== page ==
On Nov 28, 2006, at 3:42 PM, L. Wayne Johnson wrote:
> Now that's not silly. I don't believe that I have heard anyone say
> the rev
> props are inherently bad. Currently there isn't a way to set them
> at commit
> time. Since they aren't versioned allowing them to change means
> can be lost.
As I've noted repeatedly, this speaks to a hole in the Subversion
revprop model. The logic seems to go something like this:
Changes to an existing revision are bad.
Revprops change an existing revision.
Therefore, revprops are bad.
However, this is faulty logic; revprops only change an existing
revision when applied retroactively. There is thus a fundamental
difference between a revprop applied at commit time (harmless) and a
revprop applied retroactively (potentially dangerous); this
distinction is not made in the existing command set nor in the hook
scripts. This means that I cannot realize my defect tracking scenario
without also exposing existing revisions to potential mutation. No
amount of script wrapping or hooking can overcome this.
> The philosophy of the subversion team is that nothing should
> ever get lost. There is nothing stopping you from enabling them
> except for a
> semi-trivial hook script. There could be other dangers of which I
> am not
> aware. The point is that there are 2 choices:
> 1. Subversion makes no assumptions about repository layout or how
> it will be
> used. This allows subversion to support many different methodologies.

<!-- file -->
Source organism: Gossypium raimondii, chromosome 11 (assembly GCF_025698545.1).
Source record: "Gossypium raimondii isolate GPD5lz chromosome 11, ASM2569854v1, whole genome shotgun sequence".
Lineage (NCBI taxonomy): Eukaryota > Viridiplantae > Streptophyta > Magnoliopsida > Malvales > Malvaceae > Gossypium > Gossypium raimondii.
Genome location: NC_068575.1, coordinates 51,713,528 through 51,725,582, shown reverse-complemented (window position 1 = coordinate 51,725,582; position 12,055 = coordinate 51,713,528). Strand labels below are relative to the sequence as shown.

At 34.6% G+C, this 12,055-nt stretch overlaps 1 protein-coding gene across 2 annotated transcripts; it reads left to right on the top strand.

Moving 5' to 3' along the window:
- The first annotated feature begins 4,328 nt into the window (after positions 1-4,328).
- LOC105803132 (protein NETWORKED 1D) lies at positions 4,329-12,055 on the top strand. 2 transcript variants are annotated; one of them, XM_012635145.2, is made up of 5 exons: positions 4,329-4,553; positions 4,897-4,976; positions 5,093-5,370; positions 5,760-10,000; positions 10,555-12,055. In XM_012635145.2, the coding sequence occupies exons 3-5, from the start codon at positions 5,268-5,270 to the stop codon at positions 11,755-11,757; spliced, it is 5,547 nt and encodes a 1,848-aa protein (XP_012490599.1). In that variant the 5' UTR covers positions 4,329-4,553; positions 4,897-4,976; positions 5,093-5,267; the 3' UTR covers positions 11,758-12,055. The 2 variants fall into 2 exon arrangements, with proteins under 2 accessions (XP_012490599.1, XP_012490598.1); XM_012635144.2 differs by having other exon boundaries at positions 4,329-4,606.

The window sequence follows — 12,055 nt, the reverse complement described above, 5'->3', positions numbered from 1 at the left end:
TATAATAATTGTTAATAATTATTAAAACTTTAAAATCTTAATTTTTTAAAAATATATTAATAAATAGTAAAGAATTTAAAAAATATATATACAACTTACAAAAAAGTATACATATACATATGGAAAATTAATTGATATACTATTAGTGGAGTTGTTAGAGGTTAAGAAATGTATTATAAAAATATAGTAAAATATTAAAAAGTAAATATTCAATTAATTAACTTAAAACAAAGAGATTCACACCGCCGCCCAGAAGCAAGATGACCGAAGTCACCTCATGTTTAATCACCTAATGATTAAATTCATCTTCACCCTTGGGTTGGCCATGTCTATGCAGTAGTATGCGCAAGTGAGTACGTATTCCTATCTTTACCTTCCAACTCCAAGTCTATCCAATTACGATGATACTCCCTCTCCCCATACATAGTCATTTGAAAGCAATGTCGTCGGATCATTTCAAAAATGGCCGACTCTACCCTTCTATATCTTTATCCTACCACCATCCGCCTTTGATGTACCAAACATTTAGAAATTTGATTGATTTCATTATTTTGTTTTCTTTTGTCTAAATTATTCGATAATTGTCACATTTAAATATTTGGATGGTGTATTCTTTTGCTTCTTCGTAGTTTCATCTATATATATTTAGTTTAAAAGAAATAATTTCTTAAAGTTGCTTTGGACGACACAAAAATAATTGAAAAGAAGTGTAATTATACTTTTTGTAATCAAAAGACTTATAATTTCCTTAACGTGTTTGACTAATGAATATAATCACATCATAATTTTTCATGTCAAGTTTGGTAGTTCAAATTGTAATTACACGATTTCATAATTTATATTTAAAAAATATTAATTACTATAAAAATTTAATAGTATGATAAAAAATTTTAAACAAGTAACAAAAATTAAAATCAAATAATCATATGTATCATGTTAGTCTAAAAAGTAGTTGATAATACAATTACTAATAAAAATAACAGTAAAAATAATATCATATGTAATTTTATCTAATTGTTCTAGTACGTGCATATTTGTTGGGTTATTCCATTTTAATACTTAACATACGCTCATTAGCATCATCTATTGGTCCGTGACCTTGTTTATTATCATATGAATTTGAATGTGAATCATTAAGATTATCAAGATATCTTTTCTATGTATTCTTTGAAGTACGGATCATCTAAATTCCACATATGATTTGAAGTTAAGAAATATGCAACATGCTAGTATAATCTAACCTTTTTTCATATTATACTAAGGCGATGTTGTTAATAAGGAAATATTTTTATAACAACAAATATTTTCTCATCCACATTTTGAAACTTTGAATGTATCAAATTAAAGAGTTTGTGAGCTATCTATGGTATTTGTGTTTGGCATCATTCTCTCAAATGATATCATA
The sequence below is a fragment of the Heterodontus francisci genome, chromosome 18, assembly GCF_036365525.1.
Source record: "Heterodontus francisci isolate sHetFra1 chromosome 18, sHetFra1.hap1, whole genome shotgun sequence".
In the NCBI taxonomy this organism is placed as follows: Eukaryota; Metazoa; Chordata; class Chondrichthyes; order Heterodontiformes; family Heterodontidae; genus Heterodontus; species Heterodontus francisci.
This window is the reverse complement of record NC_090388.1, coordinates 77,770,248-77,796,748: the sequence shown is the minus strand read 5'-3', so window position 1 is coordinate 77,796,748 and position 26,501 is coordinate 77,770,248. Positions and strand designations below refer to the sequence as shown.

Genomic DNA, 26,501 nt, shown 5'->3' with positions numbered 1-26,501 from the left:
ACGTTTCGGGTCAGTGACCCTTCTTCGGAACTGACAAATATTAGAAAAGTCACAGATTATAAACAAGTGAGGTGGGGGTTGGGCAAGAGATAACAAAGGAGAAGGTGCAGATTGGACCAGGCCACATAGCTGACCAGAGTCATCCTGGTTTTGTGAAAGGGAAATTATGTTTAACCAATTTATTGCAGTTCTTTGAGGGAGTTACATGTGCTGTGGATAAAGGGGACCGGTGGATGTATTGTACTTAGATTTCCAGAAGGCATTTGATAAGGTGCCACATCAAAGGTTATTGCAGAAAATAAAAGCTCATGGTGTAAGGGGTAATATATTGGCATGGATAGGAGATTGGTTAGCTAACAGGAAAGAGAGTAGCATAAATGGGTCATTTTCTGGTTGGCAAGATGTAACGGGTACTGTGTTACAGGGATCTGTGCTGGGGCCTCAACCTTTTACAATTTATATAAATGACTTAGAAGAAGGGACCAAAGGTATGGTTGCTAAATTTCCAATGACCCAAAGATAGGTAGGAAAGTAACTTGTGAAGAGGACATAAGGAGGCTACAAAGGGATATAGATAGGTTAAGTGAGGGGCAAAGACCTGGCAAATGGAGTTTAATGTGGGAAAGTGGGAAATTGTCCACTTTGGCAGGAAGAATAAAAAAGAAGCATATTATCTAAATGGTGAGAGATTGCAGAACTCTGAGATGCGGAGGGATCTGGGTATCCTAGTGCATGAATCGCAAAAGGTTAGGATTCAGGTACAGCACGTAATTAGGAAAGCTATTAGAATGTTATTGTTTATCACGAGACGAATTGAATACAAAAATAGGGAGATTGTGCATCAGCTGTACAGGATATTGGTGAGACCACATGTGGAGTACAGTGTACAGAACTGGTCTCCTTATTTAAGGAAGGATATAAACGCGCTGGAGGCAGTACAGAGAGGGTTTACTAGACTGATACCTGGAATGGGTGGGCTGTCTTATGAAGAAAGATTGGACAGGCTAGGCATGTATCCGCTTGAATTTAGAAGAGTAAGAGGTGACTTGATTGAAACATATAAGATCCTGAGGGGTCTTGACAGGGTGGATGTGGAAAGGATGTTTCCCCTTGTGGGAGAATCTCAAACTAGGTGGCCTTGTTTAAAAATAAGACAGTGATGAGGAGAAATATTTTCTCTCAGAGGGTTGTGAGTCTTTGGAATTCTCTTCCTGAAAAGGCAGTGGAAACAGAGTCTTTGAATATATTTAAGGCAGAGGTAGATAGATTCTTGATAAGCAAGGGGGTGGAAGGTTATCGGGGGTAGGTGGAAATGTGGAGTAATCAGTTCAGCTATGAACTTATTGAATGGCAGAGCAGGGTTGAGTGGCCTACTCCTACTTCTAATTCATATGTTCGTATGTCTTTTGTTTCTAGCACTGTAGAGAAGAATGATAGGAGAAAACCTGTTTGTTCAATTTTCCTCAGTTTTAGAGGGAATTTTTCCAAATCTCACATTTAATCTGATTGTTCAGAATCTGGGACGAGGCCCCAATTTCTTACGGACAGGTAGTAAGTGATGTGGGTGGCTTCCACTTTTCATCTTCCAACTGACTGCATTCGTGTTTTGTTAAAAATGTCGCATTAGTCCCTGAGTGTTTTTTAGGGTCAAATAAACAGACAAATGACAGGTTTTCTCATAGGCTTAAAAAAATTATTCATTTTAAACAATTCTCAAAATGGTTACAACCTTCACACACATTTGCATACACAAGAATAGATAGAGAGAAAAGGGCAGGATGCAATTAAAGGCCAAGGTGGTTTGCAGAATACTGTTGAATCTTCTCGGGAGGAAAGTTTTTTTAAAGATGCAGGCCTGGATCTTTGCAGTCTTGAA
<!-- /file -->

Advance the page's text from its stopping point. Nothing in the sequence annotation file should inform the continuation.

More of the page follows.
> HOWEVER, this means that the end user has to do most of the work
> required to
> ensure that the processes that accompany the methodology are
> carried out
> 2. Subversion enforces specific methodologies. This is less work
> for the end
> user as certain conventions and processes are already enforced by the
> software. This is great as long as your methodology matches what the
> developers decide on.
Yes, I agree with your assessment, and I also totally agree with the
Subversion philosophy. However, whenever you create a generic tool
that attempts to be policy/workflow neutral, you still have a certain
commitment to provide the underlying features to allow typical-use
workflows to be layered onto that tool. My assertion is that the lack
of a safe revision-level metadata system is an example of such a
> For better or worse the subversion project appears to have adopted the
> first. I think it works pretty well. There are certainly things
> Since we aren't paying any of the developers they get to decide
> what's most
> important. Currently they are working on true renames and merge
> (among other things.) Both of these seem more important to me than
Quite possibly, but this is a prioritization argument rather than a
pro/con argument regarding the merits of labels or revision metadata.
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Received on Wed Nov 29 05:06:11 2006